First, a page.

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I am not giving up!

03 Apr 2019

| Author: Stan Wade

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I am not giving up!

I have been battling how MVP is used in the software industry for years. I have blogged about it, argued my case with clients and colleagues and in general been pretty dissatisfied with the results. My erstwhile CEO said, ‘Its what the industry think it is so give up and follow the pack’. I thought about it and decided, no, I am not giving up! An MVP can be created without writing a single line of code. If you don’t believe me read on!

Let me first put forward the position I was asked to accept. The Minimal Viable Product is widely accepted in the software industry as the first time the solution can be released with acceptable business value. Often, this is the only significant functional release and the MPV concept has been used to cut functionality from the original idea down into something that’s financially acceptable. I have seen this time and time again, where clients ask themselves what’s the smallest delivery that they can get away with.

I will be open and honest with you, I think that’s simply rubbish! I have no idea where that definition came from, but it’s not from Frank Robinson, Steve Blank, Eric Reis or any other MVP guru. Defining the smallest thing that we can get away with was being used well before MVP was ever invented. The MVP was never intended to be used this way! That first commercial release is an MMP or Minimal Marketable Product. It’s not the MVP!

So what is MVP then? It’s the smallest thing you can build to test or prove an assumption and gain validated learning. Its an experimentation tool that you use to get real customer feedback on assumptions that you have made. The important factor here is that you attempt to do this as early and as cheaply as possible. That’s way, way before you invest in production quality code of any form. Marty Cagan has even changed the definition of MVP to Minimum Viable Prototype to make sure that there is no confusion between an MVP and a real marketable product. Marty says you need prototyping to help resolve product discovery risk. This covers value risk, will anyone want it, usability risk, can people work out how to use it, feasibility risk, can we actually make it and business risk, will it fit into our corporate landscape. He says the MVP is just another type of prototype. This all sounds pretty sensible to me.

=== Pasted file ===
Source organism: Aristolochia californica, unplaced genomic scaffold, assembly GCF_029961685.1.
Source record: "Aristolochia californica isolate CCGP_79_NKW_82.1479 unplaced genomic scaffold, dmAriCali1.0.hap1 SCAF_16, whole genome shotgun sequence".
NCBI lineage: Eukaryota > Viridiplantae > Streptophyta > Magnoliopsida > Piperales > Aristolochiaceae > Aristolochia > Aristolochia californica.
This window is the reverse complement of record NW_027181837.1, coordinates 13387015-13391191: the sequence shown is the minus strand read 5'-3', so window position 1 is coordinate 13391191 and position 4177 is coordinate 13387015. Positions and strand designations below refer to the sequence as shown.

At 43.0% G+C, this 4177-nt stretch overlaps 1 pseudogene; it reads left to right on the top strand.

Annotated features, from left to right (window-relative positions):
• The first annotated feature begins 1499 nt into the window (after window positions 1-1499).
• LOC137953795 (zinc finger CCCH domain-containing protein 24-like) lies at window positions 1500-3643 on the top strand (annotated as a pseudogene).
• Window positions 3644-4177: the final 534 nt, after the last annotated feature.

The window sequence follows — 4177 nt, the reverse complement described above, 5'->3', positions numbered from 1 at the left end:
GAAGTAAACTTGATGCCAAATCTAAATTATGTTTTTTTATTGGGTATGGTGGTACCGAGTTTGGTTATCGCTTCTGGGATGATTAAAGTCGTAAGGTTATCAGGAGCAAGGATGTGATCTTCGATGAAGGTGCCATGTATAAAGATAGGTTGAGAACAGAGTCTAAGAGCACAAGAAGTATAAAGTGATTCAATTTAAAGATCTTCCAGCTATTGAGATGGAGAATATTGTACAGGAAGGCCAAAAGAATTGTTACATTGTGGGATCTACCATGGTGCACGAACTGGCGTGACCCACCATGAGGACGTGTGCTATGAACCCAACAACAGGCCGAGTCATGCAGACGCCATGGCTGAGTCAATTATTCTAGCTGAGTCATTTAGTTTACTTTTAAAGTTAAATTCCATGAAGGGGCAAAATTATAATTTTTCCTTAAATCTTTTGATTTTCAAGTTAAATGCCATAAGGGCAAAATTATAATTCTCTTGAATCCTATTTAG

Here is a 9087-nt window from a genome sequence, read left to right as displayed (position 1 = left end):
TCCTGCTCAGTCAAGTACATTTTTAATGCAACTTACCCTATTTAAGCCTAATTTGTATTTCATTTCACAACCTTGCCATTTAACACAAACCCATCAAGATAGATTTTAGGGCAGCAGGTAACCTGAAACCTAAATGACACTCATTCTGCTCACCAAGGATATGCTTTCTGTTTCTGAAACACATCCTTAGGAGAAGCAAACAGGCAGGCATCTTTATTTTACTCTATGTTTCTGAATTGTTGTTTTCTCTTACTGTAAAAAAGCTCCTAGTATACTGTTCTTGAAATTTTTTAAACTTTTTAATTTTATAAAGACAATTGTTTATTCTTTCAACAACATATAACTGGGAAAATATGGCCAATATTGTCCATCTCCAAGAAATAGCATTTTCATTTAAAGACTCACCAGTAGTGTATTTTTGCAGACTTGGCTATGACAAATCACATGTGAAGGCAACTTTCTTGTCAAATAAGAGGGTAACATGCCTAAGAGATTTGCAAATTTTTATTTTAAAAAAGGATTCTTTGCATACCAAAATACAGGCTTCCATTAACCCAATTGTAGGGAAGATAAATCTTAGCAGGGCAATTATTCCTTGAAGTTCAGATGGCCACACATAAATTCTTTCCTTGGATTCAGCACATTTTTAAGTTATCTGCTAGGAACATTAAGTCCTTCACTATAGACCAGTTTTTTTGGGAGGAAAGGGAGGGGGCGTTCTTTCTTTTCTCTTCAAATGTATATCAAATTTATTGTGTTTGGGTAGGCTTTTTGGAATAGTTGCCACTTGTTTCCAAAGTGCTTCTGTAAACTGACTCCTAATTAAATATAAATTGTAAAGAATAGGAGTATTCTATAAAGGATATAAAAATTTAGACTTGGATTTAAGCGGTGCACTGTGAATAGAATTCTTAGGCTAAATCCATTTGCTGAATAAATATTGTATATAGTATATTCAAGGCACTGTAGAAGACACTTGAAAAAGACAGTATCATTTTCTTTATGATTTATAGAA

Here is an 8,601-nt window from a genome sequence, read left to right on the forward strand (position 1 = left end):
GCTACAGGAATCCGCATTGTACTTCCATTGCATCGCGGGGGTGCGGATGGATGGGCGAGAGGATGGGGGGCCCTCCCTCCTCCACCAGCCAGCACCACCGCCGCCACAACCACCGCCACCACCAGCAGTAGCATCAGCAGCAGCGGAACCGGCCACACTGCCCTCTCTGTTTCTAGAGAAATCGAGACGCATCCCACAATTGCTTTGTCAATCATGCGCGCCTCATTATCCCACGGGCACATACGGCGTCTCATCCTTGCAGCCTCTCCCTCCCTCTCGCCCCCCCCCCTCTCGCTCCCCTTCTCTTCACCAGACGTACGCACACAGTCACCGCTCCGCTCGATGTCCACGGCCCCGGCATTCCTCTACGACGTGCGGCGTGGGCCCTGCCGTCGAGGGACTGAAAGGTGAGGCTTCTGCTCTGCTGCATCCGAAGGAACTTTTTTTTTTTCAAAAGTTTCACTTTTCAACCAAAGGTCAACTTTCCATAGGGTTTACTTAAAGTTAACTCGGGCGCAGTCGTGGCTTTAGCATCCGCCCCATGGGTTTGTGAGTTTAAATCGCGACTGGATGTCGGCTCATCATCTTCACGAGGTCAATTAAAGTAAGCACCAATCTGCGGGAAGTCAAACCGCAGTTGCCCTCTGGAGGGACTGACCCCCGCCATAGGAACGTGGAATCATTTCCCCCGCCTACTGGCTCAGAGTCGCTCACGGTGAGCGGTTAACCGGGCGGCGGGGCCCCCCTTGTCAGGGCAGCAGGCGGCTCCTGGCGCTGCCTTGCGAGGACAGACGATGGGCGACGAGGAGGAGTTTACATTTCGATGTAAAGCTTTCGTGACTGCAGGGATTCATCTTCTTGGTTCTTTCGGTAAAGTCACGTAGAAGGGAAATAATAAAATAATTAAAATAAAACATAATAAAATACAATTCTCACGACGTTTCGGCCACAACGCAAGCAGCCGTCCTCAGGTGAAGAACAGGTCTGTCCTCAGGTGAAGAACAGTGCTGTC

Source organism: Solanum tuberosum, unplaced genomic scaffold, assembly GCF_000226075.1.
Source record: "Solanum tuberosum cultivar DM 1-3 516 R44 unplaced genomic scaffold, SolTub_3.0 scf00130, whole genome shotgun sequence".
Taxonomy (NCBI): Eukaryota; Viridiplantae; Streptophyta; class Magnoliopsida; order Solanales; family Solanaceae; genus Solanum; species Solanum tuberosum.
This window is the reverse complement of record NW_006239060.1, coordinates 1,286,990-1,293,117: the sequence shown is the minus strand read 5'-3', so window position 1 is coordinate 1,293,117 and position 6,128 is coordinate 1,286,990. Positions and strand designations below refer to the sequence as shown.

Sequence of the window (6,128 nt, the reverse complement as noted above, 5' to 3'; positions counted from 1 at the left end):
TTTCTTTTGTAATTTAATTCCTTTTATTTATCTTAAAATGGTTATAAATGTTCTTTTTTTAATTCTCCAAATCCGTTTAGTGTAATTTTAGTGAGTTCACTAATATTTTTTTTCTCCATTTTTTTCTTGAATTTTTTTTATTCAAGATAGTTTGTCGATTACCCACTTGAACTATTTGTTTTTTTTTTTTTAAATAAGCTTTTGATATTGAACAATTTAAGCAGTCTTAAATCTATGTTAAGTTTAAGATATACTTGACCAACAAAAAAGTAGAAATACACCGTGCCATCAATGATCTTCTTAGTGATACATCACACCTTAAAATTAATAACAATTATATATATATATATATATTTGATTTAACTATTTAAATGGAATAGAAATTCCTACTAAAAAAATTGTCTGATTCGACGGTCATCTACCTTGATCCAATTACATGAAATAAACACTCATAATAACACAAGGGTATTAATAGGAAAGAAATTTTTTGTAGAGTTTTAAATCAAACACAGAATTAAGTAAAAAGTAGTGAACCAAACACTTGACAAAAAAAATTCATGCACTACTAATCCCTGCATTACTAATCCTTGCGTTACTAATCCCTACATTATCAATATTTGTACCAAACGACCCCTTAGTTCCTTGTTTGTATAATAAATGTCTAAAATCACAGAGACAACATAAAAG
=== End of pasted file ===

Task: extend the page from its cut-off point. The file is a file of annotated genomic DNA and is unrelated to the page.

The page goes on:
I have just completed an innovation course with Hyper Island, an industry renowned centre of excellence. They use the MVP label (but still use product over prototype) but have no misunderstanding, this gets used very early, when you haven’t invested in production quality at all. The use of MVP, as a concept, is fundamentally different from how I see it being used in the software industry.

So, are we prepared to build production-quality software that solves the wrong problem? Are we happy to plough ahead spending huge sums of money on projects underpinned by unvalidated assumptions? Are we prepared to predict what people want because we know better? Whether you like it or not, most organisations, and I do accept there are lots of exceptions, do exactly that!

So next time you are about to charge into a project and use Agile principles to build production- quality software from day one, with no idea of the answers to Marty Cagan’s product discovery risks, remember you have a friend in MVP. Build experiments with real users, use prototyping tools, validate your assumptions and build some confidence before you invest in expensive code. And don’t stop there! Keep experimenting with real users throughout the build process.

So the MVP is a powerful tool, as are all prototyping techniques. I challenge you to see if you can address that product risk before you invest in code. Ask yourself if you have to invest half or more of the project budget before you get users to validate those risks. I bet you the answer is no. Yes, you can build an MVP without a single line of code and that’s my challenge!

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Stan Wade

Stan is a highly experienced Agile mentor, with almost two decade's experience of Agile over a number of market sectors, primarily in the financial sector. He takes a business-led approach to IT, complemented by a strong development and operations background.

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